On a similar note, the well-known gender shades project sought to examine the accuracy of AI-driven commercial gender classification tools, also finding worrying results. Investigating tools offered by IBM, Microsoft, and Face++, the researchers found that across all of the systems, there were higher error rates for females than males, with differences in error rates ranging from 8.1% to 20.6%. Similarly, the tools were most accurate for lighter-skinned subjects than darker skinned, with differences in error rates ranging from 11.8% to 19.2%. The largest disparity, however, is the accuracy of the systems for lighter-skinned males and darker-skinned females, with error rates of up to .8% and 34.7%, respectively.
Again, the poor performance of the tools for females and those with darker skin is unsurprising considering that white males were overwhelmingly represented in the training data. There is also a lack of separation of measures of accuracy for different demographics, meaning that the overall performance of the system can be skewed if it performs particularly well for certain subgroups, especially if they are overrepresented in the test data.
Considering the quality and representativeness of training data is a key step towards ensuring that systems perform acceptably across different groups. Comprehensive documentation can also support this and can be used to justify why certain steps were taken and decisions were made and can be a useful resource to consult in the event that systems do not perform as expected.
While many of the harms surrounding the use of AI are concerned with bias, the failure of Knight Capital's trading algorithm highlights the importance of ensuring that algorithms are efficacious and work as expected. As a leading financial services firm with a market share of around 17% on the New York Stock Exchange, the company suffered a $440 million loss in 2012 after its new trading algorithm had a flaw that saw it purchase 150 stocks at a cost of around $7 billion – all of this happening within the first hour of trading.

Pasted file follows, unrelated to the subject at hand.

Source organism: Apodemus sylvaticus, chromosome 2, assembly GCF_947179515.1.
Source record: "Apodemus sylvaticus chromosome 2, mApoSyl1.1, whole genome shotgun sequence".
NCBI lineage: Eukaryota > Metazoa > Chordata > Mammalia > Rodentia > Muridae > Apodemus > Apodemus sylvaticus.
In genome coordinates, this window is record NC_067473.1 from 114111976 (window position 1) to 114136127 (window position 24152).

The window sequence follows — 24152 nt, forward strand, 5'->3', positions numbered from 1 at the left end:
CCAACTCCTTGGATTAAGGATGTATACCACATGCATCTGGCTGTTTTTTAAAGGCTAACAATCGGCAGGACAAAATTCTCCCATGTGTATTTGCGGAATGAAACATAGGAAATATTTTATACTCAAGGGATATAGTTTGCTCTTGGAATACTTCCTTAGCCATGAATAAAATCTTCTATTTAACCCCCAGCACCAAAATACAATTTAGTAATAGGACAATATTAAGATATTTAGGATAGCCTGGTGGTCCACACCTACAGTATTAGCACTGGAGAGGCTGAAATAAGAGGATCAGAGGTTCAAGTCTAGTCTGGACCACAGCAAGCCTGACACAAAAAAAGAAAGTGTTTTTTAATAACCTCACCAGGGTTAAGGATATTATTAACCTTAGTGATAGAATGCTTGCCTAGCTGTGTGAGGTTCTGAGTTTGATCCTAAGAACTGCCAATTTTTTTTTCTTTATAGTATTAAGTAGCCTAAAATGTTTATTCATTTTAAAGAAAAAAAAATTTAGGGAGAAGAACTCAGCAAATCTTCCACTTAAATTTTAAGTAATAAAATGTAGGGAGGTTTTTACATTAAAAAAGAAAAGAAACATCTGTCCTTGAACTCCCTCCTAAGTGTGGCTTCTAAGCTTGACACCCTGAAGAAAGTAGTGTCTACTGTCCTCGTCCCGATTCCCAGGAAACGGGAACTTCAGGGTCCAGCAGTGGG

Having to pay for the shares the algorithm had acquired 3 days later, Knight Capital tried to get the trades cancelled but was refused by the Securities and Exchange Commission (SEC), meaning the company was forced to sell all off the erroneously purchased shares. Goldman Sachs then stepped in to buy the shares, at a $440 million cost to Knight.
Caused by the failure of an engineer to copy the new software code to one of the servers, the error had major consequences for the company which later received a $400 million cash infusion from investors and was acquired by rival company Getco LLC the next year. The lack of procedures to verify the implementation of new software meant that this error went unnoticed until it was too late, highlighting the importance of having adequate oversight mechanisms to prevent financially and reputationally expensive mistakes when using algorithms.
Finally, Apple’s Credit Card, the Apple Card, jointly offered by Apple and Goldman Sachs, highlights the need for explainable algorithms. Indeed, the credit card was called out on social media following claims that a man was given a higher credit limit than his wife, despite her higher credit score. Potentially violating New York laws, New York's Department of Financial Services (DFS) launched an investigation into the algorithm used to determine the credit limits.
The investigation found that the card did not discriminate based on sex and Goldman Sachs was cleared of illegal activity. Supporting this investigation was the investment banking giant’s ability to explain how the algorithm came to each decision, highlighting the importance of ensuring the explainability of algorithms. It also highlights the need to examine whether algorithms use proxy variables for protected characteristics, even when protected characteristics themselves are not included in the model.
Affecting multiple risk verticals and multiple applications of AI, the above examples highlight the importance of comprehensively examining the performance of algorithms and taking steps towards implementing a risk management framework.
A number of upcoming laws, such as the European Union AI Act and laws targeted at the human resources (HR) sector (e.g., NYC Local Law 144 – the Bias Audit law) will soon require companies to take steps to ensure that they minimise the risks of their AI and that it is used safely. Taking steps early is the best way to prepare to be compliant with upcoming legal requirements. Schedule a demo to find out more about how Holistic AI can help you with AI governance, risk, and compliance.
Written by Airlie Hilliard, Senior Researcher at Holistic AI